This is not to say, everything will be alright or ‘just look on the bright side of life’. These can be just empty phrases. But I do believe that there is a deeper purpose to our life experiences – our positive and also our negative. And perhaps it is only when it is all over, that we will know what it was all about.
If you are interested in Hui Xian Chen’s book, here is a link.
On to the Spontaneous Qigong Log:
Day 6 Spontaneous Qigong: Log
I decided to have a light breakfast 30 minutes to an hour before practice. I did notice one thing, which may or may not be related to my qigong practice. I felt a little sickly when I drank my morning coffee with some cows milk in. Usually, I don’t have a problem drinking coffee with milk in, but this morning it made me feel a little nauseas. I decided to continue with my practice regardless of that mild nausea.
Perhaps, with this regular qigong practice my body is becoming more sensitive to stuff that is actually not very good for it. I am aware that cow’s milk is not really easily digestible for humans.
As I mentioned earlier, I suffered from colitis. During that time, the two things I had to give up was coffee and cows milk, both of which, usually exacerbated my symptoms. However, in the last ten years, I have found that I am able to tolerate both. In fact, I even have coffee on an empty stomach frequently, something that would have been a complete no-no years ago.
I know this is bad for my stomach. So perhaps my body is giving me a gentle reminder that coffee with cow’s milk first thing in the morning is not that good for me.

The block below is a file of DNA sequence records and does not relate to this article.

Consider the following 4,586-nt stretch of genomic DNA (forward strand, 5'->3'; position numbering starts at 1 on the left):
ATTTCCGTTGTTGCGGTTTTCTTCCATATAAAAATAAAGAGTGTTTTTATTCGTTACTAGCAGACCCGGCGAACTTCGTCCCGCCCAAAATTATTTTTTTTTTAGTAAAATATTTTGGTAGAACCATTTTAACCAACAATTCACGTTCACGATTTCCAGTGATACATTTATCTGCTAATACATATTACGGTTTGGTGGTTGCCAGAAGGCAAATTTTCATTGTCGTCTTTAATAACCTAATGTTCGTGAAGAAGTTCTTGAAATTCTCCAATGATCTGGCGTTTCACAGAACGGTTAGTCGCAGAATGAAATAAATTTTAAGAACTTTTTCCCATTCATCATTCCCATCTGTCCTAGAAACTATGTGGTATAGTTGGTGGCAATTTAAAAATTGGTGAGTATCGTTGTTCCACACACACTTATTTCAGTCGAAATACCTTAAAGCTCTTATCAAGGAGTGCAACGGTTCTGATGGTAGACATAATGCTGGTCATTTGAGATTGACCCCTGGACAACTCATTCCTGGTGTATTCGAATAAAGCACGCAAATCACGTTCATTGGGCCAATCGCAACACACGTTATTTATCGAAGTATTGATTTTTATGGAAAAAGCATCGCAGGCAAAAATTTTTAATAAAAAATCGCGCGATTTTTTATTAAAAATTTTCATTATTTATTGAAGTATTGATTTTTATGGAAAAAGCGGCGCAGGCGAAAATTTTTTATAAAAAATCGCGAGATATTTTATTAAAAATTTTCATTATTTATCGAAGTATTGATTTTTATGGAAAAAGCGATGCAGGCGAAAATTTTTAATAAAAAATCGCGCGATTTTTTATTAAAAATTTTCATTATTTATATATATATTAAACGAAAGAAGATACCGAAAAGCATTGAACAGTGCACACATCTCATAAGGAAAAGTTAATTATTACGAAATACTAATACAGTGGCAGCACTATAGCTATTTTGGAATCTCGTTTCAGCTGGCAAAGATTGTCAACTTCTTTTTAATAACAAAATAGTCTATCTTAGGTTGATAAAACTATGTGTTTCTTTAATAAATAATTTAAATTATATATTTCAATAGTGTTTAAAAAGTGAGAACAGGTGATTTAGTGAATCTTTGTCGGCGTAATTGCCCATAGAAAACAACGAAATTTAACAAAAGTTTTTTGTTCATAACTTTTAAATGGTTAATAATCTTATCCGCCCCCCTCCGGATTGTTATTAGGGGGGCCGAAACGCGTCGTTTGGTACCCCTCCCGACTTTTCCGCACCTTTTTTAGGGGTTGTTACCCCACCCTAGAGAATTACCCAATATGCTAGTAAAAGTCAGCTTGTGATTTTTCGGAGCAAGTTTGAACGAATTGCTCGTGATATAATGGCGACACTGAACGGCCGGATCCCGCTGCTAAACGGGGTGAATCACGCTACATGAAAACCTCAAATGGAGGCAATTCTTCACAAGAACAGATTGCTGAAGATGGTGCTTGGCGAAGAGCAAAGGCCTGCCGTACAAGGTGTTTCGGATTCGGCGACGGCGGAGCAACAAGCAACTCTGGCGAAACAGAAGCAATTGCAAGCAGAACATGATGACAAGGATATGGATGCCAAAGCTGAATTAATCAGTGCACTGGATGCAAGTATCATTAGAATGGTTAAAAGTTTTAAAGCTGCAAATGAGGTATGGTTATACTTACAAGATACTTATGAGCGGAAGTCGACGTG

Spontaneous Qigong practice
My practice was gentle. I went into spinal twirls. This is where I twist from left to right, right to left, swinging my arms as I turn. It was quite a nice gentle movement. I chose to do it up to 20 minutes today and then brought it to an end. I did feel like I could keep going and that the Qi would work in different parts of my body. But it is still early days of my trial and I want to stay consistent and easy.
In the past, in this situation, I would be tempted to keep practicing as long as possible. But then, I may find I wouldn’t feel as motivated to practice the next day. So really this trial is also a test of my consistency as much as doing qigong exercise.
This is a light Qi training program and I feel it is unlikely that I will experience any major occurences whilst doing it. But that is fine. I think that I am recently a little calmer than usual. It may be my imagination, but other kids seems to be more relaxed around to me. For example, I took my son to the park yesterday to let my son run around.
Another kid, the same age with his mother was there, who I had chatted to before. Her kid kept coming up to us and even came and held my hand a few times, which was a little surprising to me but also a nice experience.
Click here For Day 7 of my 30 Day Spontaneous Qi Trial.
- Conventional medicine, Cancer and Qigong: Article in Qi Journal (contains an account of Huixian Chen)
- What is Healing?
- Catharsis: Better Out than In – Part 1
Life is Always Smiling: Stories from my Life, Hui Xian Chen
Japanese pond (amended) Silvia Lüthi. akupunkturplus.ch
Image of Chen Hui Xian taken from Wisdom and Peace Wellness Center Website